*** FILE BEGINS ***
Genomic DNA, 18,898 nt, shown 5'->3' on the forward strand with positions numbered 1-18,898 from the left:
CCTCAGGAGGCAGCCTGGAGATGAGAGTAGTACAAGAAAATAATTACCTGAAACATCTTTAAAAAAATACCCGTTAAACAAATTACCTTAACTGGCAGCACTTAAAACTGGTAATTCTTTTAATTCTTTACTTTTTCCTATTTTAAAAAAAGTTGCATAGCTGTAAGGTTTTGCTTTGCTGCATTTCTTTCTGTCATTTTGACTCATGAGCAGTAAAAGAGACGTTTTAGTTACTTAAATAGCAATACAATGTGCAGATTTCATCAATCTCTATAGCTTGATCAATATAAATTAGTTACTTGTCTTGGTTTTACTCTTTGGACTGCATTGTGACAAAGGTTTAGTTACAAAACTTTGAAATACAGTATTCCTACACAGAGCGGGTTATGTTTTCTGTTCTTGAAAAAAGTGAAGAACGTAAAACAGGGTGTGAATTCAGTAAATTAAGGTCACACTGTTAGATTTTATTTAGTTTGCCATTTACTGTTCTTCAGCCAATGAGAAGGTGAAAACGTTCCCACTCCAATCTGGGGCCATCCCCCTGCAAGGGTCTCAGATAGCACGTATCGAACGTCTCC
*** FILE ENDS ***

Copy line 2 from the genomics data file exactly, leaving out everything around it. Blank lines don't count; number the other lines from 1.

CCTCAGGAGGCAGCCTGGAGATGAGAGTAGTACAAGAAAATAATTACCTGAAACATCTTTAAAAAAATACCCGTTAAACAAATTACCTTAACTGGCAGCACTTAAAACTGGTAATTCTTTTAATTCTTTACTTTTTCCTATTTTAAAAAAAGTTGCATAGCTGTAAGGTTTTGCTTTGCTGCATTTCTTTCTGTCATTTTGACTCATGAGCAGTAAAAGAGACGTTTTAGTTACTTAAATAGCAATACAATGTGCAGATTTCATCAATCTCTATAGCTTGATCAATATAAATTAGTTACTTGTCTTGGTTTTACTCTTTGGACTGCATTGTGACAAAGGTTTAGTTACAAAACTTTGAAATACAGTATTCCTACACAGAGCGGGTTATGTTTTCTGTTCTTGAAAAAAGTGAAGAACGTAAAACAGGGTGTGAATTCAGTAAATTAAGGTCACACTGTTAGATTTTATTTAGTTTGCCATTTACTGTTCTTCAGCCAATGAGAAGGTGAAAACGTTCCCACTCCAATCTGGGGCCATCCCCCTGCAAGGGTCTCAGATAGCACGTATCGAACGTCTCC